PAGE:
Shipboard electronics trend both sophisticated and "retro"Story
September 06, 2017
As one of the world's most sophisticated scalable radar systems is poised to make its debut aboard U.S. Navy vessels, so is a "retro" version of an old approach to ship-to-ship communication. This old-style method enables sailors to use their vessels' signal lamps to text-message each other on handheld devices without knowing Morse code during communication-denied scenarios while at sea.
On the sophisticated end of advances in shipboard electronics, Raytheon’s AN/SPY-6(V) Air and Missile Defense Radar (AMDR) is a next-gen integrated air and ballistic missile defense radar designed to fill a critical capability gap for the U.S. Navy’s surface fleet.
Earlier this year, SPY-6(V) proved that it could search for, acquire, and track a ballistic missile test target during its first dedicated Ballistic Missile Defense exercise at the U.S. Navy’s Pacific Missile Range Facility in Kauai, Hawaii.
Its second test involved a more complex, threat-representative ballistic missile target than the earlier tests, in order to challenge both the detection and tracking capabilities of the new radar. SPY-6 acquired and maintained the long-range missile target track from launch through flight.
What exactly differentiates SPY-6(V) from most radar systems for military ships? “SPY-6(V) provides greater detection ranges, increased discrimination accuracy, higher reliability and sustainability, and lower total ownership cost, as well as a host of other advantages when compared to the current AN/SPY-1D(V) radar onboard today’s destroyers,” says Scott Spence, director of Naval Radar Systems for Raytheon.
It also happens to be an active electronically scanned array (AESA) S-band radar, which “provides more sensitivity and resources to cover more missions and more targets,” he adds.
Specifically designed for scalability, reliability, and ease of production, the SPY-6(V) relies on both innovative and proven technologies, including radar modular assemblies (RMAs), digital beamforming, and gallium nitride (GaN).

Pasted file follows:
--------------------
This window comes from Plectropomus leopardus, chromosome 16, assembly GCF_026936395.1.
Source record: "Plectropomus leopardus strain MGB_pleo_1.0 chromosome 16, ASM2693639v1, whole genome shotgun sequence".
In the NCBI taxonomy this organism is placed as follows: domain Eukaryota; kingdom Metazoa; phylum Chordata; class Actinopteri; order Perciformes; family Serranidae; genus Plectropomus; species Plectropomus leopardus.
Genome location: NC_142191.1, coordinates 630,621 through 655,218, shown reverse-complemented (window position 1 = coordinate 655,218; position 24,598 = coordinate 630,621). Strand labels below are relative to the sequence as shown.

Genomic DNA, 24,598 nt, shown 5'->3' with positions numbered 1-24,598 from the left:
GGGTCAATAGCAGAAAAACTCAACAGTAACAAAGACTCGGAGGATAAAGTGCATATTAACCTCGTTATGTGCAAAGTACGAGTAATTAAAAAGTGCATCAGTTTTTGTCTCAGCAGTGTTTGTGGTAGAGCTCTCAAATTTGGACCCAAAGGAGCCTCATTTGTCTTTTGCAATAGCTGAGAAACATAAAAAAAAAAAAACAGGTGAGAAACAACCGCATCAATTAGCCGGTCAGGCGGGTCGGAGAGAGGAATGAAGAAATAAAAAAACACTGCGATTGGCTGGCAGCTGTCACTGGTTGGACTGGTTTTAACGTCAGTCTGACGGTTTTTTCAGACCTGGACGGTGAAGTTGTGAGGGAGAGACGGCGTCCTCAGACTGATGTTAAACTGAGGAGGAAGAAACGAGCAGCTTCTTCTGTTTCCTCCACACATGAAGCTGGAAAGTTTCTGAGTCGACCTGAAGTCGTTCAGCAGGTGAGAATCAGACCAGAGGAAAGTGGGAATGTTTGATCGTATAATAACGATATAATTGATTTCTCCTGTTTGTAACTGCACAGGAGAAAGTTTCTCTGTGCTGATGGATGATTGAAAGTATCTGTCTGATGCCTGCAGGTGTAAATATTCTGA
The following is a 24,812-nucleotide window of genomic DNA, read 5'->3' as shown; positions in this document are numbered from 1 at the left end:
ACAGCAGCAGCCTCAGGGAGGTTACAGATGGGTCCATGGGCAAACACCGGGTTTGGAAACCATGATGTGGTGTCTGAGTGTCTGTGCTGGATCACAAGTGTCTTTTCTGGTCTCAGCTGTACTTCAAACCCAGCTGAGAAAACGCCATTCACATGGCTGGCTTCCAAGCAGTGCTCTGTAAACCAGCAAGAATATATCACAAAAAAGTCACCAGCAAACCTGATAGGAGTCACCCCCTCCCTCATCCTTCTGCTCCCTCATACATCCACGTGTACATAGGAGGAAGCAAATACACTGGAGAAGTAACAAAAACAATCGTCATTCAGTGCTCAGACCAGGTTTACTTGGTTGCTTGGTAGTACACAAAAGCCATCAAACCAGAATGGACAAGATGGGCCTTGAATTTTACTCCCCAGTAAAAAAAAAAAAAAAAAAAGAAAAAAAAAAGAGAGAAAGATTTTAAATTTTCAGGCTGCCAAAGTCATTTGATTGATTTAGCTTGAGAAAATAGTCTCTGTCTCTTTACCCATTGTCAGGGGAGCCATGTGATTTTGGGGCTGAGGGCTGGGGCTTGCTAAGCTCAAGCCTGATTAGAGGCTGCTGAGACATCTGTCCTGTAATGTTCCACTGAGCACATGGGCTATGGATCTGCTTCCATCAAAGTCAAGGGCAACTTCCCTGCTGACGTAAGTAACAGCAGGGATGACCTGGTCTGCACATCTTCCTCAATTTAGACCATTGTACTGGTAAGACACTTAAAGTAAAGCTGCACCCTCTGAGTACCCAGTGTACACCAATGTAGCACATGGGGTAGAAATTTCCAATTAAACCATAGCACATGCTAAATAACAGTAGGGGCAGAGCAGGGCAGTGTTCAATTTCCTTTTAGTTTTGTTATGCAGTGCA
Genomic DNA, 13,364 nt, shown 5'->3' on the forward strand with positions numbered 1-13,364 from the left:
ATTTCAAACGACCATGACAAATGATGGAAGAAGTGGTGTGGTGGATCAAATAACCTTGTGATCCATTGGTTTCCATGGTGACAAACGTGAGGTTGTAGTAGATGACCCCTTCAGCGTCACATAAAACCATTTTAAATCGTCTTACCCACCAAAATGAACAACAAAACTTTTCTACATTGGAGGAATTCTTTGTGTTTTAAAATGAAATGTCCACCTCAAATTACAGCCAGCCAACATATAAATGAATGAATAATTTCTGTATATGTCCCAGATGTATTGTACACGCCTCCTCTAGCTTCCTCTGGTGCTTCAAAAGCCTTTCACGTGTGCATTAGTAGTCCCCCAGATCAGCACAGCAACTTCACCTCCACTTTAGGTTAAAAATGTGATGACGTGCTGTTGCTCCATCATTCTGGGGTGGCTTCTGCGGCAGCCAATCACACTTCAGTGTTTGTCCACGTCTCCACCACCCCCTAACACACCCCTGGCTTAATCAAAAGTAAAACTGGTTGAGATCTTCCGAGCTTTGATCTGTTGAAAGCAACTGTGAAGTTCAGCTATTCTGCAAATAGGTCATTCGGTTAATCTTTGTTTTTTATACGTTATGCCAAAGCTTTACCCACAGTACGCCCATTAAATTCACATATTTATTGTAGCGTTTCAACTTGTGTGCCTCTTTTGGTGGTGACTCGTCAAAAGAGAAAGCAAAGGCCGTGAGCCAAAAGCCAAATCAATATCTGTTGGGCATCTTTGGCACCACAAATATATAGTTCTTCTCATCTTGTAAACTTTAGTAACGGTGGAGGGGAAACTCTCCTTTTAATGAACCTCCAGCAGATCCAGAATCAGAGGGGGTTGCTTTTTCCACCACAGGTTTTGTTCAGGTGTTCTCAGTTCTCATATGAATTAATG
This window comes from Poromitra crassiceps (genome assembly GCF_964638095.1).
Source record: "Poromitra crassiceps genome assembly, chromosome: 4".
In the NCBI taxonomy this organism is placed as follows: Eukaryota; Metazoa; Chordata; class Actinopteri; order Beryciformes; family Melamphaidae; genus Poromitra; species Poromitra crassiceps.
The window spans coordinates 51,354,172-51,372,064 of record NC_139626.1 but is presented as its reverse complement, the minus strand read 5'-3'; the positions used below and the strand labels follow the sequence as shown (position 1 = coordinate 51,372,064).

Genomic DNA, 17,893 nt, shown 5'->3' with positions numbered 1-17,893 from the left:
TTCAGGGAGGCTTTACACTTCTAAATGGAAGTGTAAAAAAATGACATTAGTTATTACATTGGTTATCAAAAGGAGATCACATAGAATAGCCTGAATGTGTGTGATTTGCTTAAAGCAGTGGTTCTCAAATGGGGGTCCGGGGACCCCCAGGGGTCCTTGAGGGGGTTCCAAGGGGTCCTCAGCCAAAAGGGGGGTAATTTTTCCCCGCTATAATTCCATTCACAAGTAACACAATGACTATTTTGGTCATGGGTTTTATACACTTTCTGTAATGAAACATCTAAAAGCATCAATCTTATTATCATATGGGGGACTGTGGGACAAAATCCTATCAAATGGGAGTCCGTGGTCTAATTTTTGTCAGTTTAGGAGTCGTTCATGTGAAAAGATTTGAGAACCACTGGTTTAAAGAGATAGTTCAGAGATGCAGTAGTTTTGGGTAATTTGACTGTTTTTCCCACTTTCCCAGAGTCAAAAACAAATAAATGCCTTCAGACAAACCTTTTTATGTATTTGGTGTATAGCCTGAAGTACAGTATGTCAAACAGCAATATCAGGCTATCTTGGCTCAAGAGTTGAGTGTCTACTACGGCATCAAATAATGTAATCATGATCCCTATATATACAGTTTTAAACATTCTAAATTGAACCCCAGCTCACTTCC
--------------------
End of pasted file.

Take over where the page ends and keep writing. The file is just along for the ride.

This is the first scalable radar built with RMAs, which are radar building blocks. “Each RMS is roughly 2 feet by 2 feet by 2 feet in size, and is a standalone radar that can be grouped to build any size radar aperture – from a single RMA to configurations larger than currently fielded radars,” Spence says.
The array size, or the number of RMAs needed, can be customized to the mission needs of a ship to provide it with the capability “to spot and defeat potential threats such as ballistic missiles, cruise missiles, airborne adversaries, surface threats, electronic threats, or any combination of them,” Spence notes. “Its cooling, power, command logic, and software are all scalable, which allows for new instantiations without significant radar development costs.”
Using a wideband digital beamforming radar “supports better target detection and discrimination,” he says. “Adaptive, wideband digital beamforming and radar signal/data processing functionality provides exceptional capability in adverse conditions, such as high clutter and jamming environments. It’s also reprogrammable to adapt to new missions or emerging threats.”
Commercial off-the-shelf (COTS) components and open architectures play an important role. The SPY-6(V) features a fully programmable, back-end radar controller unit built out of COTS x86 processors. “This programmability allows the system to adapt to emerging threats,” Spence says. “And the commercial nature of the x86 processors simplifies obsolescence replacement – as opposed to costly technical refreshes/upgrades and associated downtime – which are savings that lower radar sustainment costs during each ship’s service life. The radar’s open architecture also facilitates integration with existing and future combat-management systems.”
In terms of ballistic missile defense, the SPY-6(V) Air and Missile Defense Radar currently being developed for the U.S. Navy’s DDG 51 Flight III destroyer stacks 37 RMAs together to form a 14-foot-diameter octagonal array.
“The system consists of four of these arrays that will be installed in the ship’s deckhouse to provide 360-degree coverage for threat detection and response,” Spence says. “This configuration enhances the Navy’s ability to simultaneously detect, identify, and track any air, surface, and ballistic missile threats, delivering more than 30 times the sensitivity of the currently deployed SPY-1D radar. In other words: SPY-6 can simultaneously detect and track multiple targets of half the size at twice the distance of the radar it replaces.”